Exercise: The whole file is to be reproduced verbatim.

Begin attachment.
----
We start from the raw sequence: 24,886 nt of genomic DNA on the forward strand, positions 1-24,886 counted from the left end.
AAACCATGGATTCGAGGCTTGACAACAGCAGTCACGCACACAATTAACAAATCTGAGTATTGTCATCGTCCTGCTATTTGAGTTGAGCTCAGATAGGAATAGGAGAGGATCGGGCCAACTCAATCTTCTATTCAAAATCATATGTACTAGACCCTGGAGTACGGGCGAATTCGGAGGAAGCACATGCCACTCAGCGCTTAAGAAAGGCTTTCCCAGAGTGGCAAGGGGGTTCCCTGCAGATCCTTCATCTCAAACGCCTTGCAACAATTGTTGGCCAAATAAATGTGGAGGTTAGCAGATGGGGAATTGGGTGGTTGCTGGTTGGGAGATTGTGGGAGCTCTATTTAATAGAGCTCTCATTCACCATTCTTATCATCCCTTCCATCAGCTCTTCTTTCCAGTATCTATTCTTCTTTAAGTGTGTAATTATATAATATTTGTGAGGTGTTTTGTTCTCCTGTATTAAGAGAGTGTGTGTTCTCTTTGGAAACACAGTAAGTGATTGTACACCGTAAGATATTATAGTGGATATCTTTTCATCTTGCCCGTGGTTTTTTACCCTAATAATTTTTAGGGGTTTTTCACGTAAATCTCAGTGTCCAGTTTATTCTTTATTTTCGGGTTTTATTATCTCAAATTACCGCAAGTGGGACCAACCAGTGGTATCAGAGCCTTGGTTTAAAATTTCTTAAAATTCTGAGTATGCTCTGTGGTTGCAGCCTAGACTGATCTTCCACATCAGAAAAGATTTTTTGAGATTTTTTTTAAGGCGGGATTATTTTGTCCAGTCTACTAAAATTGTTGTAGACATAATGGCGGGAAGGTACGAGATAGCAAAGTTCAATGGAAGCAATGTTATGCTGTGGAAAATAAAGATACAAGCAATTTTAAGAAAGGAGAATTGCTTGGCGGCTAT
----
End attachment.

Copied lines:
We start from the raw sequence: 24,886 nt of genomic DNA on the forward strand, positions 1-24,886 counted from the left end.
AAACCATGGATTCGAGGCTTGACAACAGCAGTCACGCACACAATTAACAAATCTGAGTATTGTCATCGTCCTGCTATTTGAGTTGAGCTCAGATAGGAATAGGAGAGGATCGGGCCAACTCAATCTTCTATTCAAAATCATATGTACTAGACCCTGGAGTACGGGCGAATTCGGAGGAAGCACATGCCACTCAGCGCTTAAGAAAGGCTTTCCCAGAGTGGCAAGGGGGTTCCCTGCAGATCCTTCATCTCAAACGCCTTGCAACAATTGTTGGCCAAATAAATGTGGAGGTTAGCAGATGGGGAATTGGGTGGTTGCTGGTTGGGAGATTGTGGGAGCTCTATTTAATAGAGCTCTCATTCACCATTCTTATCATCCCTTCCATCAGCTCTTCTTTCCAGTATCTATTCTTCTTTAAGTGTGTAATTATATAATATTTGTGAGGTGTTTTGTTCTCCTGTATTAAGAGAGTGTGTGTTCTCTTTGGAAACACAGTAAGTGATTGTACACCGTAAGATATTATAGTGGATATCTTTTCATCTTGCCCGTGGTTTTTTACCCTAATAATTTTTAGGGGTTTTTCACGTAAATCTCAGTGTCCAGTTTATTCTTTATTTTCGGGTTTTATTATCTCAAATTACCGCAAGTGGGACCAACCAGTGGTATCAGAGCCTTGGTTTAAAATTTCTTAAAATTCTGAGTATGCTCTGTGGTTGCAGCCTAGACTGATCTTCCACATCAGAAAAGATTTTTTGAGATTTTTTTTAAGGCGGGATTATTTTGTCCAGTCTACTAAAATTGTTGTAGACATAATGGCGGGAAGGTACGAGATAGCAAAGTTCAATGGAAGCAATGTTATGCTGTGGAAAATAAAGATACAAGCAATTTTAAGAAAGGAGAATTGCTTGGCGGCTAT